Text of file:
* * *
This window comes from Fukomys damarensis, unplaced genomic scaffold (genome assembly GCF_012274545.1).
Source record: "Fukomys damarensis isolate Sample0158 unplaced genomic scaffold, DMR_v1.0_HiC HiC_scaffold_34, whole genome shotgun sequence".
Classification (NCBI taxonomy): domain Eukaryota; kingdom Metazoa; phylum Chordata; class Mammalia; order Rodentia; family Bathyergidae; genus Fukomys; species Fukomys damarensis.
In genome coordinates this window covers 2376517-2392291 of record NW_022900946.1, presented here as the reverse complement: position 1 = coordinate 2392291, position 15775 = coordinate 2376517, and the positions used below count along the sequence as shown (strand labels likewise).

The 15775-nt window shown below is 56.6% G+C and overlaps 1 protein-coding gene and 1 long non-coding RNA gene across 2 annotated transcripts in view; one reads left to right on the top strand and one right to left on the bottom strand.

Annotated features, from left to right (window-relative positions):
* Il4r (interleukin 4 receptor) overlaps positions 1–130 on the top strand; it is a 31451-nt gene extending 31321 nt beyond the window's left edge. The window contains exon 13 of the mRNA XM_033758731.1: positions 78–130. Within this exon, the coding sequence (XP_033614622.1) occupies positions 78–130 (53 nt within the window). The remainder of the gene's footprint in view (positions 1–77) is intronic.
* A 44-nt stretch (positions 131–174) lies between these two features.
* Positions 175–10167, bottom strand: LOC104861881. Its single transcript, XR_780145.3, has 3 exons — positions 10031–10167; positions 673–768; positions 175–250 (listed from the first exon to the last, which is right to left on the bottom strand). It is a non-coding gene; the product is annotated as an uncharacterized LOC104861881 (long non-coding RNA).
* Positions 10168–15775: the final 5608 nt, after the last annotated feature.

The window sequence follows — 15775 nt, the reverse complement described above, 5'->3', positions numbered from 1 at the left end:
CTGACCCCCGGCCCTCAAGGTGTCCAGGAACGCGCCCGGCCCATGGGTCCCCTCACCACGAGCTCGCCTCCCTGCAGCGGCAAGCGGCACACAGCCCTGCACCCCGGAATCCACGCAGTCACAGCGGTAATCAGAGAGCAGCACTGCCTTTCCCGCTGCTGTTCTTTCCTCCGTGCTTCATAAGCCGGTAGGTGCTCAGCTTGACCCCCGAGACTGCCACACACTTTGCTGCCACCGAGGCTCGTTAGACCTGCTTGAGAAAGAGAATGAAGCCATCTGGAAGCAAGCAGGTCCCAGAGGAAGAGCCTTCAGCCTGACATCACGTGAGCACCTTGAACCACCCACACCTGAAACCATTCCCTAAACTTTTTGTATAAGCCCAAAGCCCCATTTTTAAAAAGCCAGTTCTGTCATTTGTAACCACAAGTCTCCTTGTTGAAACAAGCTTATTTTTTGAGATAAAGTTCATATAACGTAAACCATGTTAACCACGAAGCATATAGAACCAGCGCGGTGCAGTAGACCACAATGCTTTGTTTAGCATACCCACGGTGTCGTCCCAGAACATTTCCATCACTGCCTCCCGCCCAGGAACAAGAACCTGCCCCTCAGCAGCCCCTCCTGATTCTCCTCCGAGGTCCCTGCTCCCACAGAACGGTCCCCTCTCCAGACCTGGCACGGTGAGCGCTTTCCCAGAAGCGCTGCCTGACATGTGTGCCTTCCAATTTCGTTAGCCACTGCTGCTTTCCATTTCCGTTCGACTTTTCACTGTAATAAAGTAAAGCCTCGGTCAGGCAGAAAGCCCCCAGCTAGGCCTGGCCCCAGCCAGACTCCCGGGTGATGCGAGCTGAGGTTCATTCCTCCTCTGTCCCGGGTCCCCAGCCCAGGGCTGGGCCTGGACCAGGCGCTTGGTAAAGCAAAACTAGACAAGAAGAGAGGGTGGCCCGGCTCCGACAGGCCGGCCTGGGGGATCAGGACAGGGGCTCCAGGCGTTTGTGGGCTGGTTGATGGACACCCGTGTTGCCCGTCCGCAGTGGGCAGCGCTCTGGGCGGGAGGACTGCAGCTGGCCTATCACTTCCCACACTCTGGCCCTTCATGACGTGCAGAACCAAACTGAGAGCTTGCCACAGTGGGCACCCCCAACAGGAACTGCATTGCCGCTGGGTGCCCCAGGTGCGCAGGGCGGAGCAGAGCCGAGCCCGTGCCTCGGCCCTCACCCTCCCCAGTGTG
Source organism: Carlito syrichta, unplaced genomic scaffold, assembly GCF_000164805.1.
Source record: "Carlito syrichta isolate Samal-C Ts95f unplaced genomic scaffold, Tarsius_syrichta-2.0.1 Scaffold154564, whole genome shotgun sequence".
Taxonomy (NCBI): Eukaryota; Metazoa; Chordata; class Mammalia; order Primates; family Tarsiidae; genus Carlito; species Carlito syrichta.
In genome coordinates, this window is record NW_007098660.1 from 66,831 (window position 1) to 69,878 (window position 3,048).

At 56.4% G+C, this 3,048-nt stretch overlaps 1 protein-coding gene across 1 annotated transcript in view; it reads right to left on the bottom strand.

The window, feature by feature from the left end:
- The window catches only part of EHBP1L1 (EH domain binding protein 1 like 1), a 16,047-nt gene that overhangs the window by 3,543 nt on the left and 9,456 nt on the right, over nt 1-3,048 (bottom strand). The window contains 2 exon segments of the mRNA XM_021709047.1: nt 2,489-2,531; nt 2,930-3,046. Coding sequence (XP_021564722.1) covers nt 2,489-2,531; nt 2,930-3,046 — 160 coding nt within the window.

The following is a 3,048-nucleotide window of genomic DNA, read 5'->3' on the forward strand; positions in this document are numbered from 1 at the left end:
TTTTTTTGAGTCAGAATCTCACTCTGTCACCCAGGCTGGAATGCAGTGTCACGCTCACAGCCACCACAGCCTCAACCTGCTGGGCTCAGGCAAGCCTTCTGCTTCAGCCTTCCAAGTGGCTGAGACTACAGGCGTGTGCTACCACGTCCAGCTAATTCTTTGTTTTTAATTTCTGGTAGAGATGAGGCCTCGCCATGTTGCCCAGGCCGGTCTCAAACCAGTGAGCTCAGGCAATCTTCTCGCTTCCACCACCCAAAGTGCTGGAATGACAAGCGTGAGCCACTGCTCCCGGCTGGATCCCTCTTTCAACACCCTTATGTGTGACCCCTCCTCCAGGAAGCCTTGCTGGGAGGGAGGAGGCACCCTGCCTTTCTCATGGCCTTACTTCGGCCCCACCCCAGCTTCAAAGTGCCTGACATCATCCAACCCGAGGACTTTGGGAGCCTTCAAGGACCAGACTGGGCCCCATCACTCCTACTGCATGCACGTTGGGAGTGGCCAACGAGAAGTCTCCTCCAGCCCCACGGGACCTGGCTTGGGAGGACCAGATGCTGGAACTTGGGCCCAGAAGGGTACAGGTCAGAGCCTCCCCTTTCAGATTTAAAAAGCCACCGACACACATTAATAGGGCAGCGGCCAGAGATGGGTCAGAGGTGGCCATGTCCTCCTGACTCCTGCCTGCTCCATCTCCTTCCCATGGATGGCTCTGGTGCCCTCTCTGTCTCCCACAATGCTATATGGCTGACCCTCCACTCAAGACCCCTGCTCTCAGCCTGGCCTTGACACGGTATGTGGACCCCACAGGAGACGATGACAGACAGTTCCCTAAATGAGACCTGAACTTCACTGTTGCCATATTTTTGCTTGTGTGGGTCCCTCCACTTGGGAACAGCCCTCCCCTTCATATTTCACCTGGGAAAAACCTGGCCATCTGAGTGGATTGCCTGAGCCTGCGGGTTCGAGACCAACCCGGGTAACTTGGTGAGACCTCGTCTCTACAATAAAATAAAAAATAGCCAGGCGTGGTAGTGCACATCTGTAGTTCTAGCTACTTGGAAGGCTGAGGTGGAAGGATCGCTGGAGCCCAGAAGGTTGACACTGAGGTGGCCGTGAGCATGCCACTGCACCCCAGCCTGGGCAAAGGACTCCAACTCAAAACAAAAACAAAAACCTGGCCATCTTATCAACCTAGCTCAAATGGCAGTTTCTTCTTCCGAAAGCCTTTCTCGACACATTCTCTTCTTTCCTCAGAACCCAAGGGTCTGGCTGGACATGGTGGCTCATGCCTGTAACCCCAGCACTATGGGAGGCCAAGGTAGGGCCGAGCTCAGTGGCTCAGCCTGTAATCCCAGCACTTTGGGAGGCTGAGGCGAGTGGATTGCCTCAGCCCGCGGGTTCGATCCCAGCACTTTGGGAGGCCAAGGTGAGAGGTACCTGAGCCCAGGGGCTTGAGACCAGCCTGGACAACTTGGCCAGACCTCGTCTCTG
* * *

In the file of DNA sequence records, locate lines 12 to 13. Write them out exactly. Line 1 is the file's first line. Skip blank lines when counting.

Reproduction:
CTGACCCCCGGCCCTCAAGGTGTCCAGGAACGCGCCCGGCCCATGGGTCCCCTCACCACGAGCTCGCCTCCCTGCAGCGGCAAGCGGCACACAGCCCTGCACCCCGGAATCCACGCAGTCACAGCGGTAATCAGAGAGCAGCACTGCCTTTCCCGCTGCTGTTCTTTCCTCCGTGCTTCATAAGCCGGTAGGTGCTCAGCTTGACCCCCGAGACTGCCACACACTTTGCTGCCACCGAGGCTCGTTAGACCTGCTTGAGAAAGAGAATGAAGCCATCTGGAAGCAAGCAGGTCCCAGAGGAAGAGCCTTCAGCCTGACATCACGTGAGCACCTTGAACCACCCACACCTGAAACCATTCCCTAAACTTTTTGTATAAGCCCAAAGCCCCATTTTTAAAAAGCCAGTTCTGTCATTTGTAACCACAAGTCTCCTTGTTGAAACAAGCTTATTTTTTGAGATAAAGTTCATATAACGTAAACCATGTTAACCACGAAGCATATAGAACCAGCGCGGTGCAGTAGACCACAATGCTTTGTTTAGCATACCCACGGTGTCGTCCCAGAACATTTCCATCACTGCCTCCCGCCCAGGAACAAGAACCTGCCCCTCAGCAGCCCCTCCTGATTCTCCTCCGAGGTCCCTGCTCCCACAGAACGGTCCCCTCTCCAGACCTGGCACGGTGAGCGCTTTCCCAGAAGCGCTGCCTGACATGTGTGCCTTCCAATTTCGTTAGCCACTGCTGCTTTCCATTTCCGTTCGACTTTTCACTGTAATAAAGTAAAGCCTCGGTCAGGCAGAAAGCCCCCAGCTAGGCCTGGCCCCAGCCAGACTCCCGGGTGATGCGAGCTGAGGTTCATTCCTCCTCTGTCCCGGGTCCCCAGCCCAGGGCTGGGCCTGGACCAGGCGCTTGGTAAAGCAAAACTAGACAAGAAGAGAGGGTGGCCCGGCTCCGACAGGCCGGCCTGGGGGATCAGGACAGGGGCTCCAGGCGTTTGTGGGCTGGTTGATGGACACCCGTGTTGCCCGTCCGCAGTGGGCAGCGCTCTGGGCGGGAGGACTGCAGCTGGCCTATCACTTCCCACACTCTGGCCCTTCATGACGTGCAGAACCAAACTGAGAGCTTGCCACAGTGGGCACCCCCAACAGGAACTGCATTGCCGCTGGGTGCCCCAGGTGCGCAGGGCGGAGCAGAGCCGAGCCCGTGCCTCGGCCCTCACCCTCCCCAGTGTG
Source organism: Carlito syrichta, unplaced genomic scaffold, assembly GCF_000164805.1.